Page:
Directorate-General for Development Cooperation and Humanitarian Aid of Belgium
In 2002, as part of the modernisation of the federal administration, the Directorate-General for Development Cooperation and Humanitarian Aid (DGD) was integrated into the Belgian Federal Public Service (FPS) Foreign Affairs, Foreign Trade and Development Cooperation. The FPS was made specifically responsible for organising and creating development cooperation in accordance with the legal and regulatory framework.
The priority objective of Belgian Development Cooperation is sustainable human development. It must achieve this objective whilst reducing poverty, within a context of partnerships, and respecting criteria of relevance to development. It must also generate and increase the Belgian public's support for North-South solidarity and our cooperation policy.
The DGD creates a collective vision of development cooperation through dialogue with all the public stakeholders that influence development policy, the development stakeholders involved in Belgian development cooperation and the European and international institutions. The DGD translates this vision into strategic and operational priorities for the central administration and for the field.
Priorities as a partner of the Global Partnership for Sustainable Development Data
The Directorate General for Development Cooperation and Humanitarian Aid (DGD) of the Belgian Federal Public Service of Foreign Affairs, Foreign Trade and Development Cooperation will invest in the tools and policies needed to use real-time (big) data to produce actionable insights for development actors, and thus to increase their impact on the Sustainable Development Goals (SDG). Equal attention will be given to ‘open data’, freely accessible to the public, to promote good governance and facilitate humanitarian relief and development, natural resource management and disaster risk reduction.
For its interventions, the Belgian development cooperation will determine what data are needed in function of the development challenges to be tackled, what rules are required to protect private data without impeding access, and what systems and infrastructure are required to ensure data quality. Quality data will be driven by common standards, efficient collection tools, robust communications networks, and mechanisms to share and assess data. This can, for example, result in support to national statistical offices in partnership with private sector companies, whereby existing traditional data are better exploited using digital tools and new digital data sources, such as big data, are added to provide better information.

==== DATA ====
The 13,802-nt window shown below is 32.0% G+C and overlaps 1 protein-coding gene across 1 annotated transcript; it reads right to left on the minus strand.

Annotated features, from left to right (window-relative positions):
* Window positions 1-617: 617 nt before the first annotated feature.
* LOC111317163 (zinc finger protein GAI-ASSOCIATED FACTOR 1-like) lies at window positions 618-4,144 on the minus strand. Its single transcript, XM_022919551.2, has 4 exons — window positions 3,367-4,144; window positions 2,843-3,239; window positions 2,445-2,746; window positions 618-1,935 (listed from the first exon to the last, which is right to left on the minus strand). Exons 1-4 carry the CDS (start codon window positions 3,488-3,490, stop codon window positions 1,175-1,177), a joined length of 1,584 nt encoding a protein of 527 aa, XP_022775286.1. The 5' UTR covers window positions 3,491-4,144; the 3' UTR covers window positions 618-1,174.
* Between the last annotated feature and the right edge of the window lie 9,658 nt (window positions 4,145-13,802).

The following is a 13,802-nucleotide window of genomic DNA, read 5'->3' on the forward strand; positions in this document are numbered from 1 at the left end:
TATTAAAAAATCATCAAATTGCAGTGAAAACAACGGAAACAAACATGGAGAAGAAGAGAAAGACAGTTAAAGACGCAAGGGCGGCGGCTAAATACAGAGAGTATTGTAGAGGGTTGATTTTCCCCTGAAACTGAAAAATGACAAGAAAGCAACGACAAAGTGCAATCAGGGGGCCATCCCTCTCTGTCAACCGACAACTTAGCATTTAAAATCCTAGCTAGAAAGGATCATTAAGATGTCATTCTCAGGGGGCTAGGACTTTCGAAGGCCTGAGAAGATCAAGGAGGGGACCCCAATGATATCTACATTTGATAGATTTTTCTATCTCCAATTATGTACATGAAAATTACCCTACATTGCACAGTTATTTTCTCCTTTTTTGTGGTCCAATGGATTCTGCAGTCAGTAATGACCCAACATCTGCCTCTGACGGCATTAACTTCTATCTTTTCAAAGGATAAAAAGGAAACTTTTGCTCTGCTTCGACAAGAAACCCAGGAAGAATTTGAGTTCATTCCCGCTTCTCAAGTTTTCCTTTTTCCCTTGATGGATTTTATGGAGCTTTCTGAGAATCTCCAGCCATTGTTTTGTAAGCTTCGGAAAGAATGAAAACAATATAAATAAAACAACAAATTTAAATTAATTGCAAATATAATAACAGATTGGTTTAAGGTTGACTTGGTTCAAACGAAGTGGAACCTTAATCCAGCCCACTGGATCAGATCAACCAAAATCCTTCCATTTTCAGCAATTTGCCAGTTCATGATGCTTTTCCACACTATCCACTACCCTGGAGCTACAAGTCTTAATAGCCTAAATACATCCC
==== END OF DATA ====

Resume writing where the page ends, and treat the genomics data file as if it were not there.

The Belgian development cooperation will invest in making those data that are important for the SDGs more ‘open’ and accessible to the national and local actors and stakeholders in its partner countries. This involves brokering partnerships to access data sources, promoting the development of systems and applications that bring those data to the users, building skills and capacities to manage open data as well as assisting governments to define policies for open data. Open data will also be promoted to enable academic collaboration and joint research with local universities from its partner countries.
Starting in 2016, the above commitment will primarily be implemented in fourteen priority partner countries using a bottom-up approach in close collaboration with the development actors present. A first intervention has started in Uganda, using big data from telecom providers for a range of applications related to urban mobility planning, financial inclusion, tracking SDG indicators, etc. In these fourteen countries the Belgian development cooperation will participate in the data roadmap processes when they take place (such as in Tanzania) or contribute to their organization using the “GPSDD’s Data Revolution SDG toolbox” at national or sub-national level through bilateral governance programs (implemented by the Belgian Development Agency) or the bilateral “Fund for Studies and Expertise”.
The DGD has also committed to the IATI-standard (International Aid Transparency Initiative) and will ensure by 2017 that the information on its development assistance is made available in a timely and transparent manner to all stakeholders according to this standard.
Internally, the Inter-federal Institute for Statistics has been recently established in Belgium, bringing together all statistical data available from national and regional authorities. This institute will play a crucial role in, inter alia, monitoring of Belgian SDG implementation.
At the European level, Belgium will continue its efforts to make data for sustainable development a political priority in the EU’s development cooperation. Notably, Belgium will further emphasize the importance of digital mainstreaming as a tool to increase the impact of development interventions, will point to the potential of digital technologies to achieve more gender equality, and will stress the link between digital technologies and the efficient use of sustainable energy resources.
At the global level, the Belgian development cooperation will continue to participate in, and co-organize, events promoting the use of big data to inform public policies. This commitment is clearly illustrated through the participation or co-hosting by Deputy Prime Minister Alexander De Croo and other representatives of the Belgian development cooperation of a number of events at the 71th UN General Assembly, including high-level events on ‘Using data to better understand migration’, ‘Harnessing the data revolution for climate resilience’, and on E-governance as a tool for implementing the 2030 Agenda.